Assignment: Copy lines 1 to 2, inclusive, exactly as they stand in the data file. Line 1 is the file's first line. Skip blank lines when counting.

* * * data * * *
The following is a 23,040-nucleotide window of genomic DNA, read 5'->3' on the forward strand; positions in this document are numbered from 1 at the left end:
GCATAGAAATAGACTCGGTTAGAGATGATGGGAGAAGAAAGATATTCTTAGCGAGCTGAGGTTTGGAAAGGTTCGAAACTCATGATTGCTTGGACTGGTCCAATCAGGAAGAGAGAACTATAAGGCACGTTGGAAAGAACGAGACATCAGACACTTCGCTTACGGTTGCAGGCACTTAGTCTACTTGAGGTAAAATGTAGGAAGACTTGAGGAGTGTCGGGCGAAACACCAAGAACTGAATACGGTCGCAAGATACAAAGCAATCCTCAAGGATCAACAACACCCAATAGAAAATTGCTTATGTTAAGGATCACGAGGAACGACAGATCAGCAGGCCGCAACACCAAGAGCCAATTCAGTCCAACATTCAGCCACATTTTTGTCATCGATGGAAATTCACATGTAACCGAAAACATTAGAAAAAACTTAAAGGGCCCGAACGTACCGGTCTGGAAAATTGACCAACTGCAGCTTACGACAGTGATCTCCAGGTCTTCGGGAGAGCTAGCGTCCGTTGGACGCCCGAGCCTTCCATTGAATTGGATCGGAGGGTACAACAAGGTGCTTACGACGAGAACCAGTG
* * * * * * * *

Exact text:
The following is a 23,040-nucleotide window of genomic DNA, read 5'->3' on the forward strand; positions in this document are numbered from 1 at the left end:
GCATAGAAATAGACTCGGTTAGAGATGATGGGAGAAGAAAGATATTCTTAGCGAGCTGAGGTTTGGAAAGGTTCGAAACTCATGATTGCTTGGACTGGTCCAATCAGGAAGAGAGAACTATAAGGCACGTTGGAAAGAACGAGACATCAGACACTTCGCTTACGGTTGCAGGCACTTAGTCTACTTGAGGTAAAATGTAGGAAGACTTGAGGAGTGTCGGGCGAAACACCAAGAACTGAATACGGTCGCAAGATACAAAGCAATCCTCAAGGATCAACAACACCCAATAGAAAATTGCTTATGTTAAGGATCACGAGGAACGACAGATCAGCAGGCCGCAACACCAAGAGCCAATTCAGTCCAACATTCAGCCACATTTTTGTCATCGATGGAAATTCACATGTAACCGAAAACATTAGAAAAAACTTAAAGGGCCCGAACGTACCGGTCTGGAAAATTGACCAACTGCAGCTTACGACAGTGATCTCCAGGTCTTCGGGAGAGCTAGCGTCCGTTGGACGCCCGAGCCTTCCATTGAATTGGATCGGAGGGTACAACAAGGTGCTTACGACGAGAACCAGTG